Carolina North: The Hole in the Taxpayer’s Pocket Live ‘blog

I’m at the roll-out of tonight’s UNC explanation of the tardy (a year late) Tischler-Bise Carolina North fiscal impact study.

The classroom at the School of Government is fairly packed with elective and governmental staff folks (about 45 from all three governmental bodies – Chapel Hill, Carrboro, Orange County). Beyond a smattering of media folks (Daniel with the Chapel Hill Herald, Jesse with the Chapel Hill News), there’s a handful of concerned citizens.

Other than those “required” to be here (if at least for no other purpose than to say they were there), some of the “usual suspects” include Penny Rich (former candidate Town Council), George Cianciolo (Chapel Hill planning board), Scott Radway (former planning board member), Joe Capowski (former Council member), Terri Buckner (former Tech board member among other civic posts) and myself.

Further comments follow as comments on this post.







28 responses to “Carolina North: The Hole in the Taxpayer’s Pocket Live ‘blog”

  1. Administrator Avatar

    Tischler Bise consultant starts by covering methodology used to create fiscal impact study. A key difference, she underlines, between this and an economic impact study is that net revenues are not being balanced against net costs.

    Base assumptions include growth trends as per 2007-2008 and governmental budgets based on 2007-2008 numbers.

    Of course, this completely misses the boat as the current economic meltdown is a real game changer (something the Orange County Board of Commissioners didn’t account for in the recent revaluation debacle).

  2. Administrator Avatar

    Direct services, Town of Chapel Hill provides fire, UNC police and Orange County schools.

    NO NEW STREETS, one of the major flaws. I and others have talked about how improvements in all modalities of transportation are required on every side of Carolina North to meet the putative goals set forth by the Horace-Williams Citizen Committee, Carolina North Leadership Advisory Committee and Chapel Hill’s development agreement.

    Already we can project required improvements on MLK, Jr. and south into the Elkins Hill neighborhoods to support pedestrian and bicycle access to main campus.

  3. Administrator Avatar

    First two questions from Jacquie Gist cover the cost of schooling. TB (Tischer-Bise) responds that this is built-into the projections but will be managed as a “pay-go” process.

    asked about covering costs of borrowing monies for schooling – no good answer.

    Joe Capowski asked about costs associated with improving/maintaining road infrastructure in the surrounding areas.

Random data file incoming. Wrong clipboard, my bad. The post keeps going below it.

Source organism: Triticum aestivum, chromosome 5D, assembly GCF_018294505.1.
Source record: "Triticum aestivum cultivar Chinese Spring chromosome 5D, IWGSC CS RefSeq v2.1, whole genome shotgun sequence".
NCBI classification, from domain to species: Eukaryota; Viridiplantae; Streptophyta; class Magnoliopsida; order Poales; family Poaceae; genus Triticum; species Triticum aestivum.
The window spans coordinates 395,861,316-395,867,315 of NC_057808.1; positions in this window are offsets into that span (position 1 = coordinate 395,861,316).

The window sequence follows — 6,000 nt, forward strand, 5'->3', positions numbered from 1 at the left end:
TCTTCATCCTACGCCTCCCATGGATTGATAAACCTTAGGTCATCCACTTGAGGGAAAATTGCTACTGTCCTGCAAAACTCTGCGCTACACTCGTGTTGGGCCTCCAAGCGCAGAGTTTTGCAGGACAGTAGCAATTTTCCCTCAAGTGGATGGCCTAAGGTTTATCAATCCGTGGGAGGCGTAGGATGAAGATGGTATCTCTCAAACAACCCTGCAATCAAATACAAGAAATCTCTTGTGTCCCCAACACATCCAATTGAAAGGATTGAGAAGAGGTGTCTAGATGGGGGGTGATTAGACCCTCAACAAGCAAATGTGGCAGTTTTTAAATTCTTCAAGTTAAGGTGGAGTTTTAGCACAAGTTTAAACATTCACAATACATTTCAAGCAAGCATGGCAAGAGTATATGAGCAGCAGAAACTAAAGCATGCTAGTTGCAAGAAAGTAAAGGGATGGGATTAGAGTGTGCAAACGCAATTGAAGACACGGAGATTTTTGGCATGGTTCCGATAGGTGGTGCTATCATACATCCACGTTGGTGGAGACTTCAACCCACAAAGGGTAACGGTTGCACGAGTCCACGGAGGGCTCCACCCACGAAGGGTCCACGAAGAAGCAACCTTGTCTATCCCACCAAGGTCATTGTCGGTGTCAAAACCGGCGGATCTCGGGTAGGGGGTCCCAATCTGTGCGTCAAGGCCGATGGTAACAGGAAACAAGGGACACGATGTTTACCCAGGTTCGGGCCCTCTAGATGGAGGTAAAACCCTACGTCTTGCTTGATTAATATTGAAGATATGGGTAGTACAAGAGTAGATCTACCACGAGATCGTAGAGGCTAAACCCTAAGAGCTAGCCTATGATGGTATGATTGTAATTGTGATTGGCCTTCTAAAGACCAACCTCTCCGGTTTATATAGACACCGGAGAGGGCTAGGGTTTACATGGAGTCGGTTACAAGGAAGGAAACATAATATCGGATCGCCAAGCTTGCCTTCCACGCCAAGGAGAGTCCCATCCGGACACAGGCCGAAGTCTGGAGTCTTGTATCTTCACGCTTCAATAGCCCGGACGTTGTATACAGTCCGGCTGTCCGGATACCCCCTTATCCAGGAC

No good answer (as I noted before last December).

  4. Administrator Avatar

    I ask what was Tischler-Bise’s thinking in not considering off-site impacts of Carolina North on the cost structure of providing services like bike paths, pedestrian improvements, stream impact mediation (Bolin Creek and elsewhere), etc.

    The T-B consultant became somewhat flustered and maintained those costs are built-in though, if you look at the study, the improvements are concentrated on the Carolina North property.

  5. Administrator Avatar

    Back to schools. Barry Jacobs asked when the property for a new school would be designated. Jack Evans said he met with the school folks last week and there was an ongoing discussion on where best to site the school.

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    Jim Ward asks about city school district tax – wants to know where the revenue stream is in the T-B assumptions.

    T-B said they have subsequently folded the district tax into the new model (which might be in the new numbers).

  7. Administrator Avatar

    Kevin Foy asks about private tax revenues. T-B says sales, property taxes, etc.

    Kevin asks what services the Town will provide in return for these revenues – not trash, not police, mainly fire. Again off-site impacts are not factored into cost structure.

  8. Administrator Avatar

    Scott Radway is asking into the indirect impacts of off-site housing growth as it pertains to the new revenue streams from property taxes. Wants to know how T-B distributed type of housing per location – Chapel Hill, Carrboro and Orange County.

    T-B responds that type and location of off-site housing which indirectly contribute tax dollars to offset Carolina North costs are based on a study of University employees going back as far as 8 years.

    They did a pretty good job covering this in their report but (BIG BUT) the scenario is fixed based on historical trends. Instead of exploring a range of scenarios – especially given the expected shifts due to the economic downturn – they have stuck with a static analysis that – as we say in the software business – is brittle.

  9. Administrator Avatar